And as the rise of distrust, grievance, and anger becomes more frequent, and more glaring, the consequences, here and abroad, grow more monumental: like the sickening specter of white supremacists on a university campus in Charlottesville, advocating ethnic and racial cleansing; or the continued loss of life and displacement of people from war-torn Syria; or the steady rise of extremist governments and political parties. The list could go on and on.
OK. I realize that I am making Game of Thrones seem like a peaceful and harmonious universe by comparison. And I'm not saying Winter has arrived … permanently.
But in truth, ours is a challenging time. And it is in this context that you are called upon to determine just who your class—the Class of 2021—is going to become.
To be clear, I am not suggesting that you pull a memorable stunt with a mascot. (In fact, our security team insists I explicitly discourage you from such an easy route to class identity-building.)
Nor am I suggesting that you subsume your individual identities into a monolithic one.
You bring exceptional individual gifts and draw strengths from the groups to which you already belong or will join here at Hopkins:
You who are College Democrats or College Republicans.
You who join the Student Government Association or the Black Student Union, or the Diverse Sexuality and Gender Alliance, or all three.
You who celebrate with the Hopkins Catholic community or the JHU Muslim Association, have Shabbat dinner at Hillel, or are an avowed atheist.
Do all that, and more. But also take seriously your engagement as a collective—as the Class of 2021.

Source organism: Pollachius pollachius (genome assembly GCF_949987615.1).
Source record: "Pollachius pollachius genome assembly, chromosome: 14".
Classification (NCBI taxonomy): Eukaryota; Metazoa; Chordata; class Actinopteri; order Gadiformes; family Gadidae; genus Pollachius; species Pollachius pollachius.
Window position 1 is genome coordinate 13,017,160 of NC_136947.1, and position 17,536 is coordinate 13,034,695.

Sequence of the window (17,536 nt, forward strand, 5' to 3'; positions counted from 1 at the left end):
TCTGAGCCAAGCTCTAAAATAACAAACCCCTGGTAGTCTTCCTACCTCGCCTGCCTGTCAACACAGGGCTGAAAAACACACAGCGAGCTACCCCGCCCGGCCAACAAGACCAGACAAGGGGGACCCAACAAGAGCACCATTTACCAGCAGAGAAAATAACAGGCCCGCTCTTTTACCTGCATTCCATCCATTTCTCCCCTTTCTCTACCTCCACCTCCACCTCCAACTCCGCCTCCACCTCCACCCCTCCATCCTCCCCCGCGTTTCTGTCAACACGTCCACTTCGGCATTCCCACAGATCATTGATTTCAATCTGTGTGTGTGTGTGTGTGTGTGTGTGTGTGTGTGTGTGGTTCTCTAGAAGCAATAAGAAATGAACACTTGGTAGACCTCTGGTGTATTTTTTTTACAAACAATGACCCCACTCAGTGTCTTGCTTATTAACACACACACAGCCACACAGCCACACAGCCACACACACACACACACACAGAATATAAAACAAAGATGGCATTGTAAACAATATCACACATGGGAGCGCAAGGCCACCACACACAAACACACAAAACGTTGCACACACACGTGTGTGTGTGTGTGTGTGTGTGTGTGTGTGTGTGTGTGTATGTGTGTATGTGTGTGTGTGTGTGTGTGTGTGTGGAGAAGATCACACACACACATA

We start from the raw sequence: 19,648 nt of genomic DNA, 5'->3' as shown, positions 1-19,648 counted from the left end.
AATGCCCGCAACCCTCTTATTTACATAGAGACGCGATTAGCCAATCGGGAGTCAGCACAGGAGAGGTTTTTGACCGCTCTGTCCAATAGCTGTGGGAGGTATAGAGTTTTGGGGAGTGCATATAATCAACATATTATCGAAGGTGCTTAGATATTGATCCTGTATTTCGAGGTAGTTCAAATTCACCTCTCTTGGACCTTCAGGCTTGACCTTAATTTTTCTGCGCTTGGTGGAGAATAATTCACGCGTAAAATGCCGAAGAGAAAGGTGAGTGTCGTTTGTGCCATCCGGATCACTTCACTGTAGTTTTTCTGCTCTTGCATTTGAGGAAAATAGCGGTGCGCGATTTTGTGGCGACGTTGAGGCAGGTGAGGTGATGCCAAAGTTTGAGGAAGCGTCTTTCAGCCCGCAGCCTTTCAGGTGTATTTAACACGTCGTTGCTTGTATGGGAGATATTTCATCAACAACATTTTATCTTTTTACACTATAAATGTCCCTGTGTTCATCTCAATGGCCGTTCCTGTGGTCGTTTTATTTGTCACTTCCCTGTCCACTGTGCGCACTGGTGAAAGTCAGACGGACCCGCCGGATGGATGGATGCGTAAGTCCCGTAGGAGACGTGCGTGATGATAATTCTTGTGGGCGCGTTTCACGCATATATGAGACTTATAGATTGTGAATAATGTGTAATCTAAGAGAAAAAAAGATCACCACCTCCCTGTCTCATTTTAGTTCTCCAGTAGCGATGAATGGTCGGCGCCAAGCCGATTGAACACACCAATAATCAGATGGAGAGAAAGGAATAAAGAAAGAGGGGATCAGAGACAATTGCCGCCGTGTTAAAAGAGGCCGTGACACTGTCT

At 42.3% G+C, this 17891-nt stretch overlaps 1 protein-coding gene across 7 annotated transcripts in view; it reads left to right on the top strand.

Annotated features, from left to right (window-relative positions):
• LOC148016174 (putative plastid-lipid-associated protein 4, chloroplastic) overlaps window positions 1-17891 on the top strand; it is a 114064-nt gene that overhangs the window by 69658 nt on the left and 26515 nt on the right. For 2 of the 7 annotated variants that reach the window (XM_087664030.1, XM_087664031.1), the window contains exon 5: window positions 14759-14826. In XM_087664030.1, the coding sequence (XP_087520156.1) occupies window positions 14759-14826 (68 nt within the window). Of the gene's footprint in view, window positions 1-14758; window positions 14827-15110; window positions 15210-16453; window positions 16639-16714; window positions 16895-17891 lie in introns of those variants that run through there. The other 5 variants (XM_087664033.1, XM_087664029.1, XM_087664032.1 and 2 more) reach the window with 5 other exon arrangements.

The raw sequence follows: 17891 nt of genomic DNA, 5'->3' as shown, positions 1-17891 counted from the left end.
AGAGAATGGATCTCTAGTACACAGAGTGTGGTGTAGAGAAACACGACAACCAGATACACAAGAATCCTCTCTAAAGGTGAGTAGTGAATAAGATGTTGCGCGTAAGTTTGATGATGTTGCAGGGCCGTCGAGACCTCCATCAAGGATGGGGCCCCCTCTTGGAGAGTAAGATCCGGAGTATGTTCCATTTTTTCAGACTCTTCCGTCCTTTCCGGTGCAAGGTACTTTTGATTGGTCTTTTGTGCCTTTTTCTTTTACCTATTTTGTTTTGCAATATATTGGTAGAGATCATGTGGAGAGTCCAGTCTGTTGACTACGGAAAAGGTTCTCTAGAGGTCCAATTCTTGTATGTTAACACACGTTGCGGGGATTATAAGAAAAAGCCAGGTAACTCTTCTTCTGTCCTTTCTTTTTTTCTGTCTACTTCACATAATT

And my challenge to you is this: Be the class that bridges divides.
Be the class that models for all of us the best habits of civil society—habits of debate, dialogue, conflict resolution, consensus-building, or perhaps even compromise.
Start small. Start now.
Start with how you connect with someone new. How you deal with discord and strife—whether over the division of space in your dorm room or the profound questions of our time. How you debate issues, armed with evidence and an open mind. How you engage with us—administrators and faculty—around issues of importance to this community and this institution.
And in four years, when you leave Hopkins, take these habits into the world, and continue to engage, debate, and problem-solve with people whose core beliefs challenge yours.
You are here because we saw in you the capacity not only for learning and discovery, but for impact.
And there is no better time or place for the great Class of 2021 to practice what this country—and the world—so desperately needs.
Class of 2021, make us better.
Class of 2021—bon voyage!